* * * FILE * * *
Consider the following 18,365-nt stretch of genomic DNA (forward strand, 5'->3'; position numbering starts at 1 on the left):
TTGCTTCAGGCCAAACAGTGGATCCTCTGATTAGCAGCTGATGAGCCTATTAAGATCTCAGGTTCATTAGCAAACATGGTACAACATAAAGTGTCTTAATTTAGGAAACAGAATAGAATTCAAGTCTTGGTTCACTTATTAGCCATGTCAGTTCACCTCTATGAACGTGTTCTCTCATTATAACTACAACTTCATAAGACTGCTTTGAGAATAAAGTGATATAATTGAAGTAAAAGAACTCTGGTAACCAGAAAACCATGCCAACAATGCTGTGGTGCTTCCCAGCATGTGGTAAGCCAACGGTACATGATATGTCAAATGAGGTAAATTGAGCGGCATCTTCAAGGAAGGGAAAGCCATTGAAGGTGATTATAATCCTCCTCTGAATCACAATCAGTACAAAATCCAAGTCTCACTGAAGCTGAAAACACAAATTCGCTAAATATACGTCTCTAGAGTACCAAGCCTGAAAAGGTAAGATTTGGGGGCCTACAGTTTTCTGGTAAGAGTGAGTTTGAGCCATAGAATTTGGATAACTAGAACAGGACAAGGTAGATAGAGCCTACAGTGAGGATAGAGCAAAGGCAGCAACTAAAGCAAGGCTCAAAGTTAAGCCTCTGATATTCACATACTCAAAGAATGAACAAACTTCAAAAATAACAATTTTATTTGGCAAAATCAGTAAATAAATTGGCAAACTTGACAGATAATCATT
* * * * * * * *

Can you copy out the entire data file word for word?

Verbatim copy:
Consider the following 18,365-nt stretch of genomic DNA (forward strand, 5'->3'; position numbering starts at 1 on the left):
TTGCTTCAGGCCAAACAGTGGATCCTCTGATTAGCAGCTGATGAGCCTATTAAGATCTCAGGTTCATTAGCAAACATGGTACAACATAAAGTGTCTTAATTTAGGAAACAGAATAGAATTCAAGTCTTGGTTCACTTATTAGCCATGTCAGTTCACCTCTATGAACGTGTTCTCTCATTATAACTACAACTTCATAAGACTGCTTTGAGAATAAAGTGATATAATTGAAGTAAAAGAACTCTGGTAACCAGAAAACCATGCCAACAATGCTGTGGTGCTTCCCAGCATGTGGTAAGCCAACGGTACATGATATGTCAAATGAGGTAAATTGAGCGGCATCTTCAAGGAAGGGAAAGCCATTGAAGGTGATTATAATCCTCCTCTGAATCACAATCAGTACAAAATCCAAGTCTCACTGAAGCTGAAAACACAAATTCGCTAAATATACGTCTCTAGAGTACCAAGCCTGAAAAGGTAAGATTTGGGGGCCTACAGTTTTCTGGTAAGAGTGAGTTTGAGCCATAGAATTTGGATAACTAGAACAGGACAAGGTAGATAGAGCCTACAGTGAGGATAGAGCAAAGGCAGCAACTAAAGCAAGGCTCAAAGTTAAGCCTCTGATATTCACATACTCAAAGAATGAACAAACTTCAAAAATAACAATTTTATTTGGCAAAATCAGTAAATAAATTGGCAAACTTGACAGATAATCATT